Devin Duvernay, Baltimore Ravens (31 percent rostered)

Duvernay had four targets in Week 1 and he caught them all. He ended the day with 54 yards and two touchdowns. He seemed to have chemistry with Lamar Jackson and the Ravens don’t have a lot of pass-catching options. This is Duvernay’s third season in the league, but he now has matched his touchdown total for 2020 and 2021 combined. Duvernay should be one of the top wide receiver additions for Week 2 in most league formats.

Jahan Dotson, Washington Commanders (24 percent rostered)

If you sort by Week 1 fantasy points, Dotson will likely float toward the top of the list among free agent wide receivers. He scored two touchdowns on three receptions. It’s hard to say if Dotson will continue to be one of Carson Wentz’s favorite targets, but he did show that he was able to catch what was thrown his way. The Commanders are going to need another wide receiver besides Terry McLaurin, and Dotson may just fill that role.

Robbie Anderson, Carolina Panthers (11 percent rostered)

Anderson may have changed the spelling of his nickname, but he is still the same guy. In Week 1, he had five receptions for 102 yards and a touchdown. He had eight targets. Anderson is known for catching the deep ball, which means he is going to have weeks where he catches two passes for 20 yards and he’s going to have weeks where he posts a stat line like Week 1. He’s a WR4 but can provide some wide receiver depth on a fantasy roster.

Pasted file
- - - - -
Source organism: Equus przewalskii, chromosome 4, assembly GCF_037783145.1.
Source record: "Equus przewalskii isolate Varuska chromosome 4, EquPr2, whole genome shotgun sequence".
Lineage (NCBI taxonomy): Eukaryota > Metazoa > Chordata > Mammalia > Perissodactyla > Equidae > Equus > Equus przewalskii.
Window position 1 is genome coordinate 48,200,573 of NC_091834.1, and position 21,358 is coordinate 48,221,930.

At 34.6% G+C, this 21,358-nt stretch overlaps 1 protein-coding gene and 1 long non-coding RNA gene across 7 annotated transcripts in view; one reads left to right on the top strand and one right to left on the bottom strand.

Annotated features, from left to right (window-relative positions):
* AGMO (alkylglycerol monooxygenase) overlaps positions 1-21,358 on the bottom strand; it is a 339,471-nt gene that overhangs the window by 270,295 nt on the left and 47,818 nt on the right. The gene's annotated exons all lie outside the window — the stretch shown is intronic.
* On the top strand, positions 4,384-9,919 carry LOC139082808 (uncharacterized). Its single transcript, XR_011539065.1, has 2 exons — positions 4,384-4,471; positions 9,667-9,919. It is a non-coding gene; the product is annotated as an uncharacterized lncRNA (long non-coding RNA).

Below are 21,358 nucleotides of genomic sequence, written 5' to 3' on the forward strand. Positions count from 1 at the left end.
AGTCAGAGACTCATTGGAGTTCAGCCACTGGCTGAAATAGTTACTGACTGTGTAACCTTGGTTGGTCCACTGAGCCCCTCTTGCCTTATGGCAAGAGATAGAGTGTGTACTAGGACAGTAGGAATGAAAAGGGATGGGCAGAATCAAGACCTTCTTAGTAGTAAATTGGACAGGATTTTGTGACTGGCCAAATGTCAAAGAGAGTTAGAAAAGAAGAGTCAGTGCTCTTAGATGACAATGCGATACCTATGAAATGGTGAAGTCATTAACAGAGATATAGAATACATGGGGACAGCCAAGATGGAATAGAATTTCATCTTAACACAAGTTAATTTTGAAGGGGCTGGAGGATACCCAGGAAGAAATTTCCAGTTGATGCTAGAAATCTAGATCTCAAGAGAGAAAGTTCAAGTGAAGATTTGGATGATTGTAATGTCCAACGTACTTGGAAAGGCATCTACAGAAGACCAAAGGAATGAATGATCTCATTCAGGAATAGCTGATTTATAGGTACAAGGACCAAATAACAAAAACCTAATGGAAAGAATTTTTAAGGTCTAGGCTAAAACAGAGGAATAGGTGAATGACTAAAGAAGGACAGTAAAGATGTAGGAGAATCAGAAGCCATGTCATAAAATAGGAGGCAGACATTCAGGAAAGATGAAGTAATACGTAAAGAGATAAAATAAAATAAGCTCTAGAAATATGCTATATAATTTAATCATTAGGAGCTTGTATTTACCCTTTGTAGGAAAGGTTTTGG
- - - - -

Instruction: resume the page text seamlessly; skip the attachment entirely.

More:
Tight Ends

Taysom Hill, New Orleans Saints (11 percent rostered)

Hill comes in to run the Wildcat formation for the Saints. Yet, somehow he is still listed as a QB/TE in Yahoo leagues. If your league is on Yahoo – or offers this dual eligibility – grab Hill as a tight end. He had five touchdowns last year and already has one this season. He will certainly be hit or miss (as a Wildcat QB usually is), but he does get carries and it’s usually beneficial to have a quarterback in your tight end spot.

Gerald Everett, Los Angeles Chagers (28 percent rostered)

In Week 1, Everett saw four targets. He caught three of them for 54 yards and a touchdown. While it seems there is a surplus of tight ends in Los Angeles, Everett is the best option for potential fantasy value. Zander Horvath did catch a touchdown, but he is not on the fantasy radar. Donald Parham Jr. is still dealing with a hamstring injury, so Week 2 should be another week featuring Everett at tight end.

Defense/Special Teams (DST)

Cincinnati Bengals (44 percent rostered)

The Bengals face the Dak Prescott-less Cowboys in Week 2. Against Pittsburgh, the Cincinnati DST didn’t look great, only managing one sack, but the matchup should be better against Dallas. It was clear on Sunday night that the Cowboys were struggling on offense and that probably won't change with Cooper Rush at quarterback. There aren’t weapons for him even if he could get them the ball. This bodes well for opposing DSTs.

— Written by Sarah Lewis, who is part of the Athlon Contributor Network and lives, eats, and breathes fantasy football. Have a fantasy football question? Send it to her on Twitter @Sarah_Lewis32.